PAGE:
Celebrity chef Anthony Bourdain went to a "government authorised" bhang shop in Jaisalmer Fort, Rajasthan on his No Reservation television program. He has been proffered with three varieties of bhang lassi: normally strong; super-duper strong; and "full power, 24 hours, no toilet, no shower".

Lassi – a next generation of the mobile operating system Android launched in 2013 in the annual techno-management fest of IIT Khargapur, Kshitij

During summer, the temperature of Punjab in Northern India touches up to 120°F. Obviously you need something which can make your oesophagus cool along with the spicy food – it’s no surprise Lassi, a refreshing yogurt drink also took birth in this area centuries ago. It is an allrounder drink which can be taken any time but mostly preferred during summer.

This trademarked Indian refreshing drink is constituted of plain curd, milk and water (or ice) with different spices and sweeteners added according to the demand. It is actually a white, frothy background. Sweet lassi is made with sugar or sugar syrup whereas salt is required to prepare a savoury version of Lassi. Ground cardamom is one of the major spices which goes into more or less in each version of Lassi. However, there is another way in which you can get the same. After churning of butter the leftover liquid which is known as buttermilk is also a type of lassi and it is known as ‘Chaati Ki Lassi’.

The historical backdrop of the beverage isn't well known. In contrast to the mango, it isn't adulated by crooners, nor are its relieving or arousing ideals the subject of tart stanzas. It clearly started quite a while in the past in the Punjab region, where milk has consistently been a significant staple beverage.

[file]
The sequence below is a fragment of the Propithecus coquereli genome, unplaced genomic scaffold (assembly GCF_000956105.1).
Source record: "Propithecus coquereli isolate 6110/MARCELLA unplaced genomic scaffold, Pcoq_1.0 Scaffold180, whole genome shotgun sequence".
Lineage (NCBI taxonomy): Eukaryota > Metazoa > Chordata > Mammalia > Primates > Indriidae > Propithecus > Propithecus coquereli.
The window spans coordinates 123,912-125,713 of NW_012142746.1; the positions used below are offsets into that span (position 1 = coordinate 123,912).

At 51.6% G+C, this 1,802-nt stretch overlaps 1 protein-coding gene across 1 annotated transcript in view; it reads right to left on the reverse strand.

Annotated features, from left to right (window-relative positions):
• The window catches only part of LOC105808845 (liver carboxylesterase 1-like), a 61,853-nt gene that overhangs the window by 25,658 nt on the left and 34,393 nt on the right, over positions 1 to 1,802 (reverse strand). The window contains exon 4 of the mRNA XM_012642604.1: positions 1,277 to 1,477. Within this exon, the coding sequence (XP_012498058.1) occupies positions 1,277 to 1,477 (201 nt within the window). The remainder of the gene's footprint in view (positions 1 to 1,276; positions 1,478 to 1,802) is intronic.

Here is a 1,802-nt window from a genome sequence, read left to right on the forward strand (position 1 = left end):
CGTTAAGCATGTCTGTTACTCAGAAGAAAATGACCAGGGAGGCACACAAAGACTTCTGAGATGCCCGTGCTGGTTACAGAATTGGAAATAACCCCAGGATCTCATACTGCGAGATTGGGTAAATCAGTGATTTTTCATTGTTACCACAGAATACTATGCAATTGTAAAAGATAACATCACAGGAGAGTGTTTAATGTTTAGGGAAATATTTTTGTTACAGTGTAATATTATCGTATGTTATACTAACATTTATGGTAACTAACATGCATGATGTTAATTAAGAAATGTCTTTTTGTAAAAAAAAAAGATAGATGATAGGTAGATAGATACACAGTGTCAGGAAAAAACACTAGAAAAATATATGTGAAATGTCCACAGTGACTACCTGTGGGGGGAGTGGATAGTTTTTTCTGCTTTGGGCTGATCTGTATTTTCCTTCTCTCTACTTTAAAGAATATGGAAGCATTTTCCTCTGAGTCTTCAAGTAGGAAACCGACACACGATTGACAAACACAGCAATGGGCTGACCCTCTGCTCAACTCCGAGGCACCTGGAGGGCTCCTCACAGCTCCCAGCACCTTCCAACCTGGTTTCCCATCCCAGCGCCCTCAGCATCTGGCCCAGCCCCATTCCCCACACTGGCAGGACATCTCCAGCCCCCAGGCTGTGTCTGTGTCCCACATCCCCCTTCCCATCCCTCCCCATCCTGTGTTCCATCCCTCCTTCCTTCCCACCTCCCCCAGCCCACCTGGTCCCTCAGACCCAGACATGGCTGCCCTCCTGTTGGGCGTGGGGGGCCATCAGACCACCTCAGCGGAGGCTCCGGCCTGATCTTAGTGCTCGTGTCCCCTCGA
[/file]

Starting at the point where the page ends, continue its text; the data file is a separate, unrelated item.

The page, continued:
The Brits have known about lassi since the colonial era, although it doesn't sound like they were fans. An 1866 dictionary describes lassi as "curdled, sour milk". Famous British hunter, tracker, naturalist and a colonel in the British Indian Army Jim Corbett written in his book My India about a refreshing drink locally called Lassi which has the capacity to make people sleep very easily. He has been offered as a gesture by numerous villagers of India when he successfully reaches to their village with an ambition of killing man eating tigers.

Health Benefits

In 100ml. of Lassi:

1.  Sodium 39mg., Cholesterol 8mg., Potassium 117mg.

2.  12% of protein enriched drink which helps in muscle building.

3.  It contains a lot of calcium, which is assistive in building strong bones and teeth.

4.  Lassi helps in digestion especially the extra rich spics as the souring agent of lassi cuts down spices.

5.  Yoghurt is basically probiotic in nature and helps in developing healthy bacteria in the body. It even reduces bad bacteria in the stomach.

6.  Lassi is an excellent drink to get energy in hot summers and even gives you a great after effect.